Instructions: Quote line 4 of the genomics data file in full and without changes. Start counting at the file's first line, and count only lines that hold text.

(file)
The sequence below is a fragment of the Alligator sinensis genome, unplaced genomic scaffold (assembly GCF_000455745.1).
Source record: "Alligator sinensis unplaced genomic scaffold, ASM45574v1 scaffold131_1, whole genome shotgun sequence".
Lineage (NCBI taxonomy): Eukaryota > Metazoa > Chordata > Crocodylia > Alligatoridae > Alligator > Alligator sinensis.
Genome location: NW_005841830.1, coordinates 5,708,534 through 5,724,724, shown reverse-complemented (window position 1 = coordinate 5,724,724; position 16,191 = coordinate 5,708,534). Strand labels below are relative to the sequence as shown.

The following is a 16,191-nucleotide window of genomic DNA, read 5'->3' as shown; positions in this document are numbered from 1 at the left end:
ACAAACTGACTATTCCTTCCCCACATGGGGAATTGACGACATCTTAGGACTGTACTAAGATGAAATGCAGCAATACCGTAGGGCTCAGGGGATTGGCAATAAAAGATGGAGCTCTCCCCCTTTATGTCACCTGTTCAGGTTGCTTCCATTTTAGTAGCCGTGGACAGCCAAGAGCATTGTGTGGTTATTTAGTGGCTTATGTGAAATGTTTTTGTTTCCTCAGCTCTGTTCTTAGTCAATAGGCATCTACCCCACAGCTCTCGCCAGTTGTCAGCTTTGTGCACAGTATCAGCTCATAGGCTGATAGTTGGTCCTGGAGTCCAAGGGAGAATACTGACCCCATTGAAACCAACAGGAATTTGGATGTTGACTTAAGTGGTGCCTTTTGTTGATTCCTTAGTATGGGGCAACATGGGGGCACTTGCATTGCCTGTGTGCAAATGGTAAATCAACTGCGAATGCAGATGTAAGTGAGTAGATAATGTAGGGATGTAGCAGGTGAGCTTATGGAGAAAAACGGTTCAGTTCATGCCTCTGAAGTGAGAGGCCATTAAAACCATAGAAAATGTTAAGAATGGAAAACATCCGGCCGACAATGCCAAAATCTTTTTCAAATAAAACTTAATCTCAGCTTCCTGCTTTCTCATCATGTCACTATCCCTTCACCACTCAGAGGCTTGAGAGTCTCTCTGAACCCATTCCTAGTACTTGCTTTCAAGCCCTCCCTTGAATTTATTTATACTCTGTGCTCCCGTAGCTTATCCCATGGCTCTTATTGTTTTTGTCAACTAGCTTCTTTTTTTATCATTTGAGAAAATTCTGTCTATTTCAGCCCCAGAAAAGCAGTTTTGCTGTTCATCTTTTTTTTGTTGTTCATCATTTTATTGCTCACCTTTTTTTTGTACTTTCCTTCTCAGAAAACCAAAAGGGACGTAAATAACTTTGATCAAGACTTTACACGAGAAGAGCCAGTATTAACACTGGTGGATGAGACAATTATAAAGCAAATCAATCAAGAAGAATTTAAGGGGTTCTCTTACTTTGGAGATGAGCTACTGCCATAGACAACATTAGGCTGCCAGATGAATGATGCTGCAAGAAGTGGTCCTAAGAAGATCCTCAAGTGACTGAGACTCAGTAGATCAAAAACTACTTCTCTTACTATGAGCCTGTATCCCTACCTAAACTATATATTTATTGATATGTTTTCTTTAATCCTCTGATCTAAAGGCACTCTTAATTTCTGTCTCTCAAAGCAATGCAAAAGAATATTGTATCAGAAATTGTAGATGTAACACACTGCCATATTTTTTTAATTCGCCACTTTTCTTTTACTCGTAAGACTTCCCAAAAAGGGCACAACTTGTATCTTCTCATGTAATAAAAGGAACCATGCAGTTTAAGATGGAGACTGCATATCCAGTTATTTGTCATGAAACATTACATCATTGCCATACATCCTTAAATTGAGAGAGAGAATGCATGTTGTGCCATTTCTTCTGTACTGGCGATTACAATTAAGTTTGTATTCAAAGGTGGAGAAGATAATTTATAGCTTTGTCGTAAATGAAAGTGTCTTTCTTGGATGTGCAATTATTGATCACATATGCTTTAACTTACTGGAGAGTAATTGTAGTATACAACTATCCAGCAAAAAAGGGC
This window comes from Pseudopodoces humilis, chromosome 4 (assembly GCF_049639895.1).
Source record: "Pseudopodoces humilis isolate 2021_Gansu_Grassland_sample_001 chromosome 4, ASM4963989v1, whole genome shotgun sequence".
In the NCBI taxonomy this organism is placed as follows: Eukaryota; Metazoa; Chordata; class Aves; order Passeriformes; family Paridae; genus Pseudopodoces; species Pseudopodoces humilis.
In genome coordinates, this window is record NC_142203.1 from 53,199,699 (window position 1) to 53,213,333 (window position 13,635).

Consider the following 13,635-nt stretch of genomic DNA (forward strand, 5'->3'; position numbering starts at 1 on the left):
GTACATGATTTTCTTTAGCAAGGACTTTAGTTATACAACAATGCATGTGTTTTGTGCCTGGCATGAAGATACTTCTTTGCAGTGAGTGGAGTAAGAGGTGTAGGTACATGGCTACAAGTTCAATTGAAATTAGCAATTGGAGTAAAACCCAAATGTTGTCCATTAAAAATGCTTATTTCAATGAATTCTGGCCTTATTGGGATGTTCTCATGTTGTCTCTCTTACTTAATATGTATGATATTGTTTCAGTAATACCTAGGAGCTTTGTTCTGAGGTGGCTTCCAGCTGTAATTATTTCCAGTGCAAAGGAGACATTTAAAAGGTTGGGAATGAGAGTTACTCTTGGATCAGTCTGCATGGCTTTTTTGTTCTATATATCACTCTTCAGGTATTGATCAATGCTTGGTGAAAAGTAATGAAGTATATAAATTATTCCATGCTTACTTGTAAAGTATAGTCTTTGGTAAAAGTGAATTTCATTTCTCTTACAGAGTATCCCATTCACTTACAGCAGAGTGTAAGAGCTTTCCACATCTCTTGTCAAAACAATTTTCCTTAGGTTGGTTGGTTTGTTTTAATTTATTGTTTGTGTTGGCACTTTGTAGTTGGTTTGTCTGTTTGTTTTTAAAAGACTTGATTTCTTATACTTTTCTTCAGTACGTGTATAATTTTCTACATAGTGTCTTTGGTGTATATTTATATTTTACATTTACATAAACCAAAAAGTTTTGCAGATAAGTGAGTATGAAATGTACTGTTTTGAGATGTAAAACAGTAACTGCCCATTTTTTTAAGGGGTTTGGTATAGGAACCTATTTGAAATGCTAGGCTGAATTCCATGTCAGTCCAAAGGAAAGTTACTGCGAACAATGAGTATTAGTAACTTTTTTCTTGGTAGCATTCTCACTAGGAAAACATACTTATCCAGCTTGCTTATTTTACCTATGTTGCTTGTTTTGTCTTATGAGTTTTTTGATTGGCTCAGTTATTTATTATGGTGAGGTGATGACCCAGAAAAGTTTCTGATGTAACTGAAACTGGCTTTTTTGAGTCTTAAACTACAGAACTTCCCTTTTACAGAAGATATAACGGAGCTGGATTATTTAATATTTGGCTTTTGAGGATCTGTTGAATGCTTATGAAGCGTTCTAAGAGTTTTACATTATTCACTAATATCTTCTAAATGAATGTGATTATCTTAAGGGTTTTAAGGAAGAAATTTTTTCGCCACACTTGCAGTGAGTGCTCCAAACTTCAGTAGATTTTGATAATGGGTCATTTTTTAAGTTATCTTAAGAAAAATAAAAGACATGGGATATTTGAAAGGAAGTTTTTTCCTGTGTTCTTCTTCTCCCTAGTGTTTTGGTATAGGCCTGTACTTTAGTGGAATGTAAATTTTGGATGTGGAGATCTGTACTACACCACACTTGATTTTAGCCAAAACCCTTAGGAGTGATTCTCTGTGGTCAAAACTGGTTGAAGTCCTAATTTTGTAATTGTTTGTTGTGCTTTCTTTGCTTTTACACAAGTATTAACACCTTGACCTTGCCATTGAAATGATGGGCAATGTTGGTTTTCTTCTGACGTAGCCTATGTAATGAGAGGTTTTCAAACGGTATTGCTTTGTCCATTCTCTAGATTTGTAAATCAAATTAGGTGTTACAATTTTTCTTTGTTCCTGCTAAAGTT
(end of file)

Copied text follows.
Genome location: NW_005841830.1, coordinates 5,708,534 through 5,724,724, shown reverse-complemented (window position 1 = coordinate 5,724,724; position 16,191 = coordinate 5,708,534). Strand labels below are relative to the sequence as shown.